|Eow Links 37|
Eow Links 37
"Eow" for End Of Week. TTRPG Links I gathered during the week. This is iteration 37.
For more weekly links, head to The Seed of Worlds Shiny TTRPG link collection or Alex's Blogosphere posts. There are also Ruprecht's Best of the Web, and The Indie RPG Newsletter with its weekly links.
But I have kept at it, and now it's ten years later, which is almost three times as long as the original era of Holmes Basic, and I have no plans for stopping.
My idea with this was that this was going to create an intense level of trust in the game, more than we’re maybe consciously aware of. It creates this super addictive, tense loop of dangers, defeats, victories and triumphs.
It also shows a referee that is freed from mundane tasks and almost hundred percent dedicated to running the world and the game.
Is there a lagrange point between old school play, which emphasises emergent narrative, sandboxes, and letting the dice lie where they fall, and the mainstream of the RPG hobby, which is all about pre-plotted story, pre-determined outcomes, character development, and fudging?
With an interesting system exercise proposed in the end.
And the reason it’s interesting (for me at least) is because this particular issue speaks to a bigger tension in RPGs: the tension between playing a game and telling a story.
There's no way the DM is going to kill us all. Or is it?
my friend ty (@eldritchmouse) wrote up a great blog post about a new way to introduce memory states into random tables, called ladder tables! i wanted to share my thoughts on how to accomplish the same thing with slightly different math
While hexflowers may lead us in six directions, a ladder table has two directions. It feels like a gauge. I like Marcia's d6 - d6 subtraction technique.
how useful is that big table in chainmail that lets you find your kill chance by comparing weapons to armor?
There is even a postscript on reach weapons, essential to play the game "strategically". Once you're on the field it's tactical, issuing an ordonnance telling your peasants to equip and train with a halberd every sunday after church is strategical.
When the quality of releases is poor in content, production or information design…
We Do It Ourselves.
It reminds me of that joyful vertigo I felt when I understood that I could come up with my own scenario and that even running a published scenario required some creativity.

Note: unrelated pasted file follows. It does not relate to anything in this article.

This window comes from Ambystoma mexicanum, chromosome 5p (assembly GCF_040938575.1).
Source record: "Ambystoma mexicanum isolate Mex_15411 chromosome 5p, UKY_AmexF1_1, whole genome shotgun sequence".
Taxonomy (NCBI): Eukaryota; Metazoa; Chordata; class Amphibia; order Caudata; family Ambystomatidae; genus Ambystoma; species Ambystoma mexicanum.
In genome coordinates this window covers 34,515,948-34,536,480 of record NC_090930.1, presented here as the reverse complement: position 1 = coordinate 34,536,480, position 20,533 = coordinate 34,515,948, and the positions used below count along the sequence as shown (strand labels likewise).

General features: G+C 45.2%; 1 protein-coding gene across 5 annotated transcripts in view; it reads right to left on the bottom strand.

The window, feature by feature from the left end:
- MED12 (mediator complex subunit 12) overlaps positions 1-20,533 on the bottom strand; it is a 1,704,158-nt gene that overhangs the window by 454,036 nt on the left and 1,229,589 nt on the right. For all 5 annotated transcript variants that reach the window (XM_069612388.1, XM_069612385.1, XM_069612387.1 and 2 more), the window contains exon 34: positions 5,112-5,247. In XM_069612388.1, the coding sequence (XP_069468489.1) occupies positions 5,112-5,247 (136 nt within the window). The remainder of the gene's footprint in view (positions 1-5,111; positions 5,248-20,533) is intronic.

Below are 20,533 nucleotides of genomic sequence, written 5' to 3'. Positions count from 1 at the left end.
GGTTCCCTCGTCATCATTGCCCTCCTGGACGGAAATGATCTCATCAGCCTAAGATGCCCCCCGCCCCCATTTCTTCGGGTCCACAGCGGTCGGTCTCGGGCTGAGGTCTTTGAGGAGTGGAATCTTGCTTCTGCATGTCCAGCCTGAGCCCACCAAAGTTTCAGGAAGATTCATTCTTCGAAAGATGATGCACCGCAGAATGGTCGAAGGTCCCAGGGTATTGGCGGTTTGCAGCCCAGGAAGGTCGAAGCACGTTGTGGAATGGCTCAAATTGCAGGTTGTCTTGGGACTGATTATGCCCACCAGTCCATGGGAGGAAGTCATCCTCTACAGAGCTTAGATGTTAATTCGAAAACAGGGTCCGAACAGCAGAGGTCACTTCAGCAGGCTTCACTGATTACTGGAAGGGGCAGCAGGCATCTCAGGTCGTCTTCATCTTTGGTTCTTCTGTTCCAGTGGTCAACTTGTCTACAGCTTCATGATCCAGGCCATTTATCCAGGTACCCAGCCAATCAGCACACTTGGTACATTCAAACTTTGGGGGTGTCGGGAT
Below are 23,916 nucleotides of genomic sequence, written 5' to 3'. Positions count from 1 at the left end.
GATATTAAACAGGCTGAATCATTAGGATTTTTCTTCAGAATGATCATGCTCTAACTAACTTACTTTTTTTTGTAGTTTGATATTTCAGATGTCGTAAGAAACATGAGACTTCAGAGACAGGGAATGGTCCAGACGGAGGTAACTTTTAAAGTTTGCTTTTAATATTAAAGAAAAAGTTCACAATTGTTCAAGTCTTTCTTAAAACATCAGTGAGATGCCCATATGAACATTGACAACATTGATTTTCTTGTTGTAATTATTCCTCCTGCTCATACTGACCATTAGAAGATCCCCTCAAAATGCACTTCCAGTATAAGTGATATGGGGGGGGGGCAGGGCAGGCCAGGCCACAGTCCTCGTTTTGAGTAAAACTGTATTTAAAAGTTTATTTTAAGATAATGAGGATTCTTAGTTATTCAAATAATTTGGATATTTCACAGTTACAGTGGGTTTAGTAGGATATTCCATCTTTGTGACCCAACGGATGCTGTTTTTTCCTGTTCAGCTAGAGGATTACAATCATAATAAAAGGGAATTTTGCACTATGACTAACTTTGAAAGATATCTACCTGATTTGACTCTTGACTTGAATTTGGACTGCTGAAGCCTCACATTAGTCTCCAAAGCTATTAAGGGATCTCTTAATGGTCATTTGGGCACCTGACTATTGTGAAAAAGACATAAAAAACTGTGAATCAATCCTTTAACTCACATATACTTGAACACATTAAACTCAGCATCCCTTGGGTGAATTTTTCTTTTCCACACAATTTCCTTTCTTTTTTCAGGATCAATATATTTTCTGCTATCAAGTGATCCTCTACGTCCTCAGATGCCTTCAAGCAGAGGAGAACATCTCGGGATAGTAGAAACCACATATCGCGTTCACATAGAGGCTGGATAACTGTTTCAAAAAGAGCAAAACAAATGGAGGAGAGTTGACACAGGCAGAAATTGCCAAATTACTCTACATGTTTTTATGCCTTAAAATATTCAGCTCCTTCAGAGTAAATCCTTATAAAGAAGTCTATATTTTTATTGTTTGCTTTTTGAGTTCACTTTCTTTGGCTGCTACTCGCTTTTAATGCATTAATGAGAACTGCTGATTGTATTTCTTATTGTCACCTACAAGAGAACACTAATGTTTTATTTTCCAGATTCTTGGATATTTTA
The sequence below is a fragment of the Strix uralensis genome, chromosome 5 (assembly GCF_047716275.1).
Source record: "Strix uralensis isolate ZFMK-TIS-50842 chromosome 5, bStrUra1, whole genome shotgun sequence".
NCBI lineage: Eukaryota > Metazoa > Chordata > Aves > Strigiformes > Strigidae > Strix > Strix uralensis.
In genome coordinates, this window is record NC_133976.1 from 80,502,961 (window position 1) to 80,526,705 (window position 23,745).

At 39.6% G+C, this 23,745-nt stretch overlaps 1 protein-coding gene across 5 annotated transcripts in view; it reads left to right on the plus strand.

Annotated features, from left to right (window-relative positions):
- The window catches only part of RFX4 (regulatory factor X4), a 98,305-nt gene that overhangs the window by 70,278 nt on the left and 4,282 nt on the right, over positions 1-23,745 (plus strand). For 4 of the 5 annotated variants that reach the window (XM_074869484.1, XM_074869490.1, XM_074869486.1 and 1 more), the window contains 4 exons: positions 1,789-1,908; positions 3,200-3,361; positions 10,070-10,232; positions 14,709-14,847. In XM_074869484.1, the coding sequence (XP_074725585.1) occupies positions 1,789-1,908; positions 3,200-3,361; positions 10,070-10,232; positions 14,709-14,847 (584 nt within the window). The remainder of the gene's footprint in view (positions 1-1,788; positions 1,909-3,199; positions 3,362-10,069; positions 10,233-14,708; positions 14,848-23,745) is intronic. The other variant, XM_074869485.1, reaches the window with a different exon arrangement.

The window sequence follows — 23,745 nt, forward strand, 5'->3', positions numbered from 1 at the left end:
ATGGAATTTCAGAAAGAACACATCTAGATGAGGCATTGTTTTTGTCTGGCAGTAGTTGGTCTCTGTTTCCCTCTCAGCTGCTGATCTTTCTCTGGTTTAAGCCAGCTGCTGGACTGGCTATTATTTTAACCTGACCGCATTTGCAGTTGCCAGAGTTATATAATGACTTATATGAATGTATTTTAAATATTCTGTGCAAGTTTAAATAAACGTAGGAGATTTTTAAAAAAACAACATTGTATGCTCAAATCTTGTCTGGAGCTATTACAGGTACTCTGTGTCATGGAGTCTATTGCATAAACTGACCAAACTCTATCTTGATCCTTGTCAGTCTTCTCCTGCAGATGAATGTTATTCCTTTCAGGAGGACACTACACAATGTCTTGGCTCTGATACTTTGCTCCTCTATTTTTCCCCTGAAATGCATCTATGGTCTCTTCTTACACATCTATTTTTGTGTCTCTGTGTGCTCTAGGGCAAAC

This is a land of god’s miracles and demon curses. The bestiary included is full of very cool creatures that feel somewhat familiar, but different enough to constantly surprise!
Everyone was going whole-hog into representing their characters and beliefs of the time – I especially loved the confused descriptions of “god” and the superstitious beliefs of the various people at this time when most of the locals were uneducated and only had a very cursory understanding of Christianity. Every character was earnestly trying to do good as they understood it, but “good” felt very different from any other rpg I’d experienced.
Two posts about Wolves of God. If you're not into session reports, simply read the second part of the second post. A modest game but not to be underestimated.
For as long as I have been running games I thought it was unfair to the players to have the opposition, who ever it was, just be randomly doing things. Without a driving motivation the players could figure out there was no way for them to outsmart the foe. If the goblins are scouting for food, bribe them to your side with rations.
An excellent post by Xaosseed, his view on evil in his campaigns.
Gavriel Quiroga is a game designer and self-publisher from Buenos Aires, Argentina.
He has written and published Neurocity and Warpland, and he’s currently crowdfunding Ascet on Kickstarter, not a RPG but a “minimalist playing card game with roleplaying overtones”.
That Ascet game looks gorgeous.
If you are open and pay attention you can find inspiration behind anything from a lame talk in a grocery store to an awfully bad B-movie. Stephen King said you can learn more from bad writers than from good ones, and that is the case for almost anything.
An excellent interview by Giuseppe Rotondo. He previously interviewed Diogo Nogueira, and that too looks worth a quiet and attentive read.
A new player once puppy-eyed me and asked if their elf could please have an heirloom +1 dagger, and I said yes. Nine character deaths later, when the party didn't have any original members left, I actually gave them experience points for that dagger.
"He won't need it now".
Someone suffering from the glass delusion might believe they had an otherwise-ordinary body that was nonetheless made of glass. They might live a fairly ordinary life, except for taking extraordinary precautions to keep from shattering. King Charles the Mad of France (1368-1422) famously had this belief.
So much learning and inspiration at Molten Sulfur.
I asked Patrick about this and he felt while Scrap and him can sometimes be quite out there and imaginative, they are both keenly aware that what they are making is for a game. If one of them forgets, the other will remind them.